REITs & Securitization
Real Estate Investment Trusts are a financing method in which individual investors invest in a fund that buys property or makes loans for real estate assets or invests in other “good assets” applicable to real estate. As long as the REIT annually pay its investors at least 90% of the REITs profits, the REIT itself isn’t taxed. Instead, only the individual investors are taxed on their REIT dividends, thus avoiding double taxation.
Recently, the IRS made a so-called “private letter ruling” that—under certain conditions—allows solar equipment to be a “good asset” as part of a REIT.
To comply with IRS regulations, NREL has outlined three strategic options:
I - Utilize a taxable REIT subsidiary (TRS) to own PV projects
REITs can create a TRS that can develop, finance, and own rooftop solar PV systems. The TRS can then receive the benefits of the 30% Investment Tax Credit and also make income by selling the power generated to the building tenants. The TRS then returns this after-tax income to the main REIT fund.
II - Utilize a TRS to develop and construct PV projects
A REIT can utilize a TRS to develop and construct PV projects, but instead of owning the project after construction, the TRS can sell its ownership interest to an investor or utility. Electricity generated by the project is retained by the utility or is sold to an offtaker under the conditions of a long-term power purchase agreement (PPA). In this case, the TRS only acts as a construction contractor, and the parent REIT collects rent for leasing the rooftop space to the project owner, which is considered good income by the IRS
III - Lease space to solar developers and project owners
In this case, a REIT owns rooftop space or land but does not form a TRS to construct or develop the PV project. Instead, the REIT will lease the rooftop or land to a PV project developer, which will pay the REIT monthly rent. This rental income is considered good income by the IRS
The introduction of solar asset-backed securities, commonly referred to as “solar securitization,” has been “the next big thing” in energy finance for the past three to four years. Whether the first real solar securitization happens this year or in the near future, securitization is coming to solar finance.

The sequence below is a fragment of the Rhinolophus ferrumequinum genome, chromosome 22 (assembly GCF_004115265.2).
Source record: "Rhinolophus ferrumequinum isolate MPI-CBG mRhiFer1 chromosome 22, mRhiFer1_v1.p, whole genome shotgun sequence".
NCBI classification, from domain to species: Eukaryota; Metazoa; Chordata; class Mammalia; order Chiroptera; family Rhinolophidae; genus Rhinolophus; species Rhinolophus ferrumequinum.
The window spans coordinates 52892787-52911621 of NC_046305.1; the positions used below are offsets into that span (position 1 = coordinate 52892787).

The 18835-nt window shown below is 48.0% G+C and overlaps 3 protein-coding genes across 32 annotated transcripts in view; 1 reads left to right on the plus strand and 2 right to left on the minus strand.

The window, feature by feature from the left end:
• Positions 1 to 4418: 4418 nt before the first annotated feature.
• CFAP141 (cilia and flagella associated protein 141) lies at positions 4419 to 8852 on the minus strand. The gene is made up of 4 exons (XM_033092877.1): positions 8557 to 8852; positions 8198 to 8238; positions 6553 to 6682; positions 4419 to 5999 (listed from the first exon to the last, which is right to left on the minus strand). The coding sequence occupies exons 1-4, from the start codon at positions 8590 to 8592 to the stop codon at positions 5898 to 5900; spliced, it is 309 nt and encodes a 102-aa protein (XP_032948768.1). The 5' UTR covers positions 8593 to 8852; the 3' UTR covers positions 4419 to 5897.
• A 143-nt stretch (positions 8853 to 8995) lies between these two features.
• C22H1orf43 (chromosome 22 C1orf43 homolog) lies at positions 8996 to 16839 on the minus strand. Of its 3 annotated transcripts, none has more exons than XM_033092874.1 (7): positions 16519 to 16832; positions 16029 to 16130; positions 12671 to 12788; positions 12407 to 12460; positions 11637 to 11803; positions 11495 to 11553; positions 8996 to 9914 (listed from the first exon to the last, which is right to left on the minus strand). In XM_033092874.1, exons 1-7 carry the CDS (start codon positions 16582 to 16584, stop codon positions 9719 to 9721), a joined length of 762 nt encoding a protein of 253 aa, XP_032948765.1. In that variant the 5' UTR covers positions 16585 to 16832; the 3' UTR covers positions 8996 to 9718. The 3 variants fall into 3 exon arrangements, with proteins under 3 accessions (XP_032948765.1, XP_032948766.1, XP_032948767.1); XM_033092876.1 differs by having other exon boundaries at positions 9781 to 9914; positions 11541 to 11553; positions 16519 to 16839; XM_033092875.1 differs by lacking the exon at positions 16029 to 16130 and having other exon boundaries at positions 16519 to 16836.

As state and federal support for renewables shrinks, the industry must find ways to continue to reduce costs, and access to less expensive capital will be a vital piece of this process. Securitization will enable the solar industry to access a much larger and more diverse investor base, which will eventually help to reduce the long-term cost of capital to a likely range of 3% to 7%, compared with the 8% to 20% rate required by some project finance equity and tax equity investors in the current market.
In the most basic form of a solar securitization, the holder, or “originator,” of a portfolio of solar assets identifies and isolates contracted revenues from a series of solar projects. The originator then bundles the contracted revenues into a “reference portfolio,” and sells the revenue stream (but not the physical solar asset itself) to an issuer, typically a special purpose vehicle. The SPV then issues a tradable, interest-bearing security to investors in the capital markets. The revenues generated by the reference portfolio fund a trustee account that passes through payments, either fixed or floating, to the investors in the new security. These investors are senior to equity investments and for stable income producing assets like solar projects represent a relatively low risk investment.
Sources: NREL & Power Intelligence